Who’s in the News
Qaddafi is Dead, Libyan Officials Say (Kareem Fahim, New York Times)
Col. Muammar el-Qaddafi, the former Libyan strongman who fled into hiding after rebels toppled his regime two months ago in the Arab Spring’s most violent uprising, was killed Thursday as fighters battling the vestiges of his loyalist forces wrested control of his hometown of Surt, the interim government announced. Al-Jazeera television showed what it said was Colonel Qaddafi’s corpse as jubilant fighters in Surt fired automatic weapons in the air, punctuating what appeared to be an emphatic and violent ending to his four decades as the self-proclaimed king of kings of Africa.
Clinton Issues Blunt Warning to Pakistan (Steven Lee Myers, New York Times)
Setting the stage for a high-level diplomatic showdown, Secretary of State Hillary Rodham Clinton bluntly warned Pakistan’s leaders on Thursday that they would face serious consequences if they continued to tolerate safe havens for extremist organizations that have crossed the border to attack Americans and Afghans. “There’s no place to go any longer,” Mrs. Clinton said, referring to Pakistan’s leadership, in some of the Obama administration’s most pointed language to date. “The terrorists are on both sides” of the border between Afghanistan and Pakistan. “They are killing both peoples,” she said.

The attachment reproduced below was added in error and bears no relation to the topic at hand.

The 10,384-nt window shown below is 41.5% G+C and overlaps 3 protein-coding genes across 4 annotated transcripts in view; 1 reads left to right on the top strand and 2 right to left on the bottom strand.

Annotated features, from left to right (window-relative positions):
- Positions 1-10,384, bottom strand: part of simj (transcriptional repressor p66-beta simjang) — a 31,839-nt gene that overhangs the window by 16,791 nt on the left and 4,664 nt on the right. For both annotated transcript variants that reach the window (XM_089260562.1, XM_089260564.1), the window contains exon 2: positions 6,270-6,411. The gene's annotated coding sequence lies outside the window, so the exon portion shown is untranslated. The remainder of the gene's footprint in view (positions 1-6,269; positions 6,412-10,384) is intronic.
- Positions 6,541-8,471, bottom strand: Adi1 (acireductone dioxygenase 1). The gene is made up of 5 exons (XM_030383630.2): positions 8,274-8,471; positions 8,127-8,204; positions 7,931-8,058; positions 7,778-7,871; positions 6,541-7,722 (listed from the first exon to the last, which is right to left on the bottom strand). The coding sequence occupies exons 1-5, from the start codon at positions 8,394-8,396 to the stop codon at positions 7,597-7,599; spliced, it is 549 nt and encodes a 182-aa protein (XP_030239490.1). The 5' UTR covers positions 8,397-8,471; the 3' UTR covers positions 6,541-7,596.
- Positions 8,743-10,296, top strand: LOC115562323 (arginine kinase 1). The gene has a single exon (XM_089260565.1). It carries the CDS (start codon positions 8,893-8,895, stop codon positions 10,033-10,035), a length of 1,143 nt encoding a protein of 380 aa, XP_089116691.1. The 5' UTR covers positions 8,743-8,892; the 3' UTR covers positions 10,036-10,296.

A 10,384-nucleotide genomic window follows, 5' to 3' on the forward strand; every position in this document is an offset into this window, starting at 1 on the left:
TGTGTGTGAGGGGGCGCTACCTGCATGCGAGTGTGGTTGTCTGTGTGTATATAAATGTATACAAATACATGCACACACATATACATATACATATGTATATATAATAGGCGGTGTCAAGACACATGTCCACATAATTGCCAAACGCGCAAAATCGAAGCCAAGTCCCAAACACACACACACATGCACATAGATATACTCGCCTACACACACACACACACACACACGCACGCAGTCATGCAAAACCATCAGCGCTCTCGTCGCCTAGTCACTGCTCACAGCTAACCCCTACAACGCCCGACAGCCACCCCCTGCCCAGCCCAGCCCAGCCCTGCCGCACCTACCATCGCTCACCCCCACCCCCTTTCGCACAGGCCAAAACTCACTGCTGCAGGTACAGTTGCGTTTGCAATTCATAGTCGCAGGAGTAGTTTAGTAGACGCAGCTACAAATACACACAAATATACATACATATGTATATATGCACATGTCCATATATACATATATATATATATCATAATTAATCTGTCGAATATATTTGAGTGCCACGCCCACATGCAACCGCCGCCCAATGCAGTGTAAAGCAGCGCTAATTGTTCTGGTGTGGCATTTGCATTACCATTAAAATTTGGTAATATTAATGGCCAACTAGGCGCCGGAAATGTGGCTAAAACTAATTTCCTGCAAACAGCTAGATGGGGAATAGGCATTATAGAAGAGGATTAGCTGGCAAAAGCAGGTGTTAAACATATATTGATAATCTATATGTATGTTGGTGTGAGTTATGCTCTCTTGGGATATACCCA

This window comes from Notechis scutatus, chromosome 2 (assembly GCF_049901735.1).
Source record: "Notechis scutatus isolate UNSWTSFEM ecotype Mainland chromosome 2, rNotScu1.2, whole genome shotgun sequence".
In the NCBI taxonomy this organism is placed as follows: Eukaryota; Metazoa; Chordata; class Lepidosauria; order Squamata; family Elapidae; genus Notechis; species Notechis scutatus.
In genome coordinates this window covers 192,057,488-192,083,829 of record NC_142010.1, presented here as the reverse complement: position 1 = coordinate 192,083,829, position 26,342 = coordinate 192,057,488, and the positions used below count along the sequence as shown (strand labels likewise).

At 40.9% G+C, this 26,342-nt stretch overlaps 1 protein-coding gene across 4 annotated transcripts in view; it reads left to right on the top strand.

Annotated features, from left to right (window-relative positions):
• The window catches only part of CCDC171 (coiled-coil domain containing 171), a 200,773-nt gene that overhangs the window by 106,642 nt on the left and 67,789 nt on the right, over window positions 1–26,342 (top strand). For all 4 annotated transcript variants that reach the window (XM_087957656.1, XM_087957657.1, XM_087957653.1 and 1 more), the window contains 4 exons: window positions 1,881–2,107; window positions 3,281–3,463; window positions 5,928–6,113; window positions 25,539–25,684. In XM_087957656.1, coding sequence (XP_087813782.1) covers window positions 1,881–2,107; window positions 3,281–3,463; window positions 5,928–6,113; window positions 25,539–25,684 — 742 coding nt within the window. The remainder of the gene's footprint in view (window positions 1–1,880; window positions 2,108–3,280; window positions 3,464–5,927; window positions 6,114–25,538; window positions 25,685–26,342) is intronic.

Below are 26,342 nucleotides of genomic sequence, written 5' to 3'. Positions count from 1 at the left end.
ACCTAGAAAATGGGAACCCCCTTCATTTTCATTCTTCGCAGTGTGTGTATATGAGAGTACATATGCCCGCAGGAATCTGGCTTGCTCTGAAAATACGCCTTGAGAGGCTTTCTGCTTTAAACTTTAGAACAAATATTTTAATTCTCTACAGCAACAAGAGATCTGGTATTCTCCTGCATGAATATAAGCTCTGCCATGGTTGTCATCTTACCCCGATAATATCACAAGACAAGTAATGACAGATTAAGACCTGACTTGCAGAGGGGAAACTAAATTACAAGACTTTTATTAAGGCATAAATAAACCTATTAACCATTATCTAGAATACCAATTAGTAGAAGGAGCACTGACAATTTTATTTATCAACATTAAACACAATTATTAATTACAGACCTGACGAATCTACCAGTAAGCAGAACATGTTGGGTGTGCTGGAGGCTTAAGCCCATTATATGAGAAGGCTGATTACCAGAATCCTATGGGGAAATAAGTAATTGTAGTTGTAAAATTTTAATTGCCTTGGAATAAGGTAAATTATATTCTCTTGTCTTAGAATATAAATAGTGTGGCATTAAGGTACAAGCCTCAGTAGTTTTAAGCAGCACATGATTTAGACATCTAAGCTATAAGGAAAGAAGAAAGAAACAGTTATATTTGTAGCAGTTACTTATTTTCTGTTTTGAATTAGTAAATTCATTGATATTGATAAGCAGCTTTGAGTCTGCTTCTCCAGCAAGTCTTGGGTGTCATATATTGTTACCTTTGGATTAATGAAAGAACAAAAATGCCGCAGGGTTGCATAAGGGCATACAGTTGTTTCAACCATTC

A Billion (50 Cent, Huffington Post)
Some people are born with very little; some are fortunate enough to have it all. When I grew up, we didn’t have much. I had to hustle to get what I wanted… but I had that hunger for more. I didn’t always make the right choices, but I learned from my mistakes. I had to overcome challenge after challenge in order to take my life from nothing to living my dreams. And I’m thankful for that because it helped mold me into who I am today. That’s why I want to give back to those without, to help make a change in their lives.
The GOP’s disappointed disdain for foreign aid (Editorial, Washington Post)
“WHY DO WE continue to send foreign aid to other countries when we need all the help we can get for ourselves?” The question, posed to the Republican presidential candidates during their Las Vegas debate Tuesday, is understandable, if familiar. Americans are suffering, as the questioner noted. Why not just help them? There are answers to that question that many Americans will accept, if leaders have the guts to offer them.
Romney: Let’s Cut Humanitarian Foreign Aid and Get China to Step Up (John McCormack, the Weekly Standard)
During last night’s GOP presidential debate in Las Vegas, moderator Anderson Cooper asked former Massachusetts governor Mitt Romney if foreign aid should be eliminated. Romney indicated that he supported foreign aid for defense but not humanitarian purposes. Like the other candidates questioned about foreign aid (Perry, Bachmann, Paul), Romney did not point out that foreign aid makes up just 1 percent of the federal budget.
In Egypt, corruption cases had an American root (James V. Grimaldi and Robert O’Haroow Jr., Washington Post)